Initially established in 1990 with gifts from friends and family of Ambassador Franklin H. Williams, this fund was significantly expanded in 2017 by an endowment gift from the Robina Foundation. The fund is designed to promote diversity in the field of foreign policy and supports internships for graduate and undergraduate students, as well as recent graduates, who have a serious interest in international relations.
Franklin H. Williams (1917–90)
Franklin H. Williams was a lawyer, educator, and diplomat who spent his remarkable career fighting for civil rights and combating racial injustice to effect change in American society. He began his career as a lawyer with fourteen years at the NAACP Legal Defense Fund, initially serving as assistant special counsel to Thurgood Marshall and later as West Coast regional director. During this time, he worked on cases related to school desegregation, restrictive real estate covenants, transportation, and other civil rights issues, appearing before the U.S. Supreme Court several times.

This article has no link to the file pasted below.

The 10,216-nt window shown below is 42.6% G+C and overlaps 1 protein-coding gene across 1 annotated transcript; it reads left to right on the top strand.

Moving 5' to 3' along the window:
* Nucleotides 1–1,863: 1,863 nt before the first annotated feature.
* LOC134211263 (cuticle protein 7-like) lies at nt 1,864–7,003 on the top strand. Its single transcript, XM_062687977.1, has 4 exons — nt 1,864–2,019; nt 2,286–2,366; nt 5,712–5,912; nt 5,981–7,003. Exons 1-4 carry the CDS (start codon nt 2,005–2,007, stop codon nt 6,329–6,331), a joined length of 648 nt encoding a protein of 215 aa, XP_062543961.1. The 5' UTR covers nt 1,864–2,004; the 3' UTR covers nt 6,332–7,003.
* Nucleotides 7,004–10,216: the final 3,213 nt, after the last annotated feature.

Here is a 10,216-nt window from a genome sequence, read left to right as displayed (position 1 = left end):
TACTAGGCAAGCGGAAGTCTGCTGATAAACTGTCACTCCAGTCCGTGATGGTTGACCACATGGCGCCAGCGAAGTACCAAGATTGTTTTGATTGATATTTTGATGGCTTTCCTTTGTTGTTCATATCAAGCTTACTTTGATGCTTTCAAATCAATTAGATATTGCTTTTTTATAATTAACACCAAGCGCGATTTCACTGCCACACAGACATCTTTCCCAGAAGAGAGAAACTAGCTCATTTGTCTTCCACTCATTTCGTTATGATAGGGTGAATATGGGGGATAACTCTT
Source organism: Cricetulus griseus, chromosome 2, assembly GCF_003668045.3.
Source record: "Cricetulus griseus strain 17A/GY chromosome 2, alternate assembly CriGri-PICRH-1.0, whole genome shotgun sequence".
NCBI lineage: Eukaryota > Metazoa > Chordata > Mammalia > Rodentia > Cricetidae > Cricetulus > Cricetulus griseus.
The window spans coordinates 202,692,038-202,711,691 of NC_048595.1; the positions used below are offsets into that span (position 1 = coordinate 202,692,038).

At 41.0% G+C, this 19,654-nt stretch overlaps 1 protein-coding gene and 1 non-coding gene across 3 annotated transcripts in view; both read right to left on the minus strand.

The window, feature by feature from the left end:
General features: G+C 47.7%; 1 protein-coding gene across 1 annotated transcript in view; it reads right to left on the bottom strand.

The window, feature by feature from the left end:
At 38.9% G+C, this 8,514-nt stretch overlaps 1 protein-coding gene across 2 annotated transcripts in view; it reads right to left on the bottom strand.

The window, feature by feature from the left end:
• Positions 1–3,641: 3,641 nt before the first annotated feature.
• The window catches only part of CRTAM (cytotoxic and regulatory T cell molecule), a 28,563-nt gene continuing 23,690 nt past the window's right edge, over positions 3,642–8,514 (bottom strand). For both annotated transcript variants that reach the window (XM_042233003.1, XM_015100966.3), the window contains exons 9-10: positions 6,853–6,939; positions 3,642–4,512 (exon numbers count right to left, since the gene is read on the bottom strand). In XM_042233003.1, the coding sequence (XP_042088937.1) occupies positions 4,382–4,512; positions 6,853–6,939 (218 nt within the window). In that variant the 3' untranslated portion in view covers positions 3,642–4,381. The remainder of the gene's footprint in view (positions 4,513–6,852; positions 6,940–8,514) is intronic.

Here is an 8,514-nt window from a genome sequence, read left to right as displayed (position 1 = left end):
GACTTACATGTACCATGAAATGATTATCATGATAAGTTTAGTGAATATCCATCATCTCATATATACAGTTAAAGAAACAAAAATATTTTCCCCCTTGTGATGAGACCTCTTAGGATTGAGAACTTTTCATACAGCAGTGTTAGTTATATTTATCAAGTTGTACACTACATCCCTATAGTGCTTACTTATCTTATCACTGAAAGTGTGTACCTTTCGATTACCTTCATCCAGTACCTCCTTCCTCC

In 1959, Williams was appointed an assistant attorney general in California, and two years later he joined Sargent Shriver, first head of the Peace Corps, in traveling to nine countries to prepare for the Corps’ first dispatch of volunteers. In 1961, he became the first African American to be named United States representative to the Economic and Social Council and was also appointed the American ambassador to Ghana, where he was credited for improving relations between the two countries. Following this position, Williams served as the head of a new Urban Center at Columbia University in 1968 and in 1970 he was named president of the Phelps-Stokes Fund. Throughout his career, Williams helped establish several professional and cultural groups, including the Association of Black American Ambassadors, the Boys Choir of Harlem, and the Jackie Robinson Foundation.
He was an active member of the Council on Foreign Relations from 1969 until his death in 1990. While a member, he served on the Board of Directors from 1975 to 1983, where he made special efforts to encourage the nomination of African Americans to membership.
The Robina Foundation is a Minnesota-based foundation that seeks to positively influence critical social issues by encouraging innovation and financially supporting transformative projects through its partner organizations. The foundation was founded in 2004 by James H. Binger, distinguished businessman and philanthropist and longtime CFR member.